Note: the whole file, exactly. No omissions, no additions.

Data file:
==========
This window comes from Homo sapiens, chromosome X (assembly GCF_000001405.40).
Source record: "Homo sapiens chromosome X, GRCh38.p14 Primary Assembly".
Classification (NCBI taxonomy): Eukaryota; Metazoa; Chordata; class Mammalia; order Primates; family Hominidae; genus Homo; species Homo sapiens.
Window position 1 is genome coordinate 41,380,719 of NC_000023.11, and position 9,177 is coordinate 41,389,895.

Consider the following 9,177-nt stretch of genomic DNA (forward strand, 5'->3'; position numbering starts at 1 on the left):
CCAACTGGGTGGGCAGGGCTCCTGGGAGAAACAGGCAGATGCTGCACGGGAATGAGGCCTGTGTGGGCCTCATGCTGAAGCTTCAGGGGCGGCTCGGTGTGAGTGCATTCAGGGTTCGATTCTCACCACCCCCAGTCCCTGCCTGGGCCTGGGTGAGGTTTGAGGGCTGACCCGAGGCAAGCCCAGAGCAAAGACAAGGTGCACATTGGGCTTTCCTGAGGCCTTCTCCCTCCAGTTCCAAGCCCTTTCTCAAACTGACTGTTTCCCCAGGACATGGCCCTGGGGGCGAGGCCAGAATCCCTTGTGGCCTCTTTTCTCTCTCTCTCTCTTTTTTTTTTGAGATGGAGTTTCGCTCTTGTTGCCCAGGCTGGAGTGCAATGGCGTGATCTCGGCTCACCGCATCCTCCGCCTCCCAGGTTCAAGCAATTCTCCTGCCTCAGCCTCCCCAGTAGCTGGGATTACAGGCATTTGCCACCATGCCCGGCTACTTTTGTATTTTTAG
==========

This window comes from Homo sapiens, chromosome X (assembly GCF_000001405.40).
Source record: "Homo sapiens chromosome X, GRCh38.p14 Primary Assembly".
Classification (NCBI taxonomy): Eukaryota; Metazoa; Chordata; class Mammalia; order Primates; family Hominidae; genus Homo; species Homo sapiens.
Window position 1 is genome coordinate 41,380,719 of NC_000023.11, and position 9,177 is coordinate 41,389,895.

Consider the following 9,177-nt stretch of genomic DNA (forward strand, 5'->3'; position numbering starts at 1 on the left):
CCAACTGGGTGGGCAGGGCTCCTGGGAGAAACAGGCAGATGCTGCACGGGAATGAGGCCTGTGTGGGCCTCATGCTGAAGCTTCAGGGGCGGCTCGGTGTGAGTGCATTCAGGGTTCGATTCTCACCACCCCCAGTCCCTGCCTGGGCCTGGGTGAGGTTTGAGGGCTGACCCGAGGCAAGCCCAGAGCAAAGACAAGGTGCACATTGGGCTTTCCTGAGGCCTTCTCCCTCCAGTTCCAAGCCCTTTCTCAAACTGACTGTTTCCCCAGGACATGGCCCTGGGGGCGAGGCCAGAATCCCTTGTGGCCTCTTTTCTCTCTCTCTCTCTTTTTTTTTTGAGATGGAGTTTCGCTCTTGTTGCCCAGGCTGGAGTGCAATGGCGTGATCTCGGCTCACCGCATCCTCCGCCTCCCAGGTTCAAGCAATTCTCCTGCCTCAGCCTCCCCAGTAGCTGGGATTACAGGCATTTGCCACCATGCCCGGCTACTTTTGTATTTTTAG